the love of elephants to protect their young from any outside disturbance.

I wish—for myself and our community—these traits throughout our journey to Zambezi and beyond.

Nicole “TANJ” Perry
Gonzaga ’23

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I’m an American.

The gang and our lovely tour guide, Memory, at the David Livingstone Museum. Sorry if the photo is squished; we can’t sort out the aspect ratio.

Hello from Livingstone! Today we had another busy schedule that continued to enlighten and challenge us. Again, we were encouraged to partake in genuine and, sometimes, difficult reflection, making our time here that more meaningful.

In the morning, after our lovely breakfast at Fawlty Towers, we participated in a guided tour at the David Livingstone Museum, just up the road from us. This tour was intended to last about two hours, but like any other valuable thing in life, it took time. More time than we initially gave it credit for. We left the museum four impactful hours later, and I was feeling both in awe and unease.

The tour included information on human evolution, cultural practices, Zambian history, and David Livingstone, a white, British missionary. He made three trips to Africa in his lifetime, passing away during his third, and eventually becoming the man that the city of Livingstone is named after. I came in with an expectation that David Livingstone, a colonizer, would be depicted with the same connotation that we hold for those individuals. However, he was held in a much more positive light. Not only is the museum named after him, but there is an entire section dedicated to him and his three excursions. For me, this was the beginning of a greater realization.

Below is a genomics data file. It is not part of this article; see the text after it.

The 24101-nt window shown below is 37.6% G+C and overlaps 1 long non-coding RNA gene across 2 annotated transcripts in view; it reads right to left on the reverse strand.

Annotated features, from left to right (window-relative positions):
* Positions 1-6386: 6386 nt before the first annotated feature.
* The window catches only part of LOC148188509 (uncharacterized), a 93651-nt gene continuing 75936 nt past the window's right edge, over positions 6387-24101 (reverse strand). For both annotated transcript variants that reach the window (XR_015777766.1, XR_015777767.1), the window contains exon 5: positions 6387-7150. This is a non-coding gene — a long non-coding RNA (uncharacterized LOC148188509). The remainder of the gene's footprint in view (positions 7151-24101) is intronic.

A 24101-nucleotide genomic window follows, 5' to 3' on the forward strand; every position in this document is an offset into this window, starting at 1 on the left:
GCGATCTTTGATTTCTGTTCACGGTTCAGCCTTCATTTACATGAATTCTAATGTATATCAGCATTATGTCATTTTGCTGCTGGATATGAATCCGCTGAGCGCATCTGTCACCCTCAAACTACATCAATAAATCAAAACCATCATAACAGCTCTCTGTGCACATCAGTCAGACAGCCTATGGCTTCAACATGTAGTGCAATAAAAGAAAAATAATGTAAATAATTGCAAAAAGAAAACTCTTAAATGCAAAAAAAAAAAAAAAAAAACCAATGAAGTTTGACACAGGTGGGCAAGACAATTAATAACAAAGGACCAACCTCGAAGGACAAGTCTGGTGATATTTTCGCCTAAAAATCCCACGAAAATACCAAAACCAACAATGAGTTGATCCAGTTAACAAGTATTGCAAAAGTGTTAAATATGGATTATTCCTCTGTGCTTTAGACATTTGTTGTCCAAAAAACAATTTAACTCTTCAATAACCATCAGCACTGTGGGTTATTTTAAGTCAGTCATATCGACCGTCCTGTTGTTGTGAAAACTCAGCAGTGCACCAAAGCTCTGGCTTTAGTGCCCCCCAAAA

Throughout the entire tour, but especially David Livingstone’s section, our tour guide did an exceptional job providing the facts. She explained historical events, their effects, and the reactions met with them. And the level of knowledge that she shared – it left me speechless.

Multiple thoughts flew through my mind. First, there was not one point in the tour where I felt I was being told how to feel, or that information was not being shared. Yet, it also became clear the emotions held with each topic being discussed. We were receiving the truth – all the good, the bad, and everything in between. It was refreshing. Second, our tour guide was so incredibly knowledgeable of Zambian history. Granted, it is her job, but there was a uniqueness to the way she interacted with us and the history she presented that stood out as distinctly special.

At one point in the tour, we mentioned our upcoming journey to Zambezi, and her face lit up in response. She jokingly said, “take me with you!” this interaction was revealing in the fact that while we are having this spectacular opportunity to travel across the country, various Zambians do not have that same chance. But in no way are we any more deserving than our tour guide to have that experience. So, in that sense, it was a nice reminder of how privileged we are to see the things we’re seeing, and to feel the emotions we feel.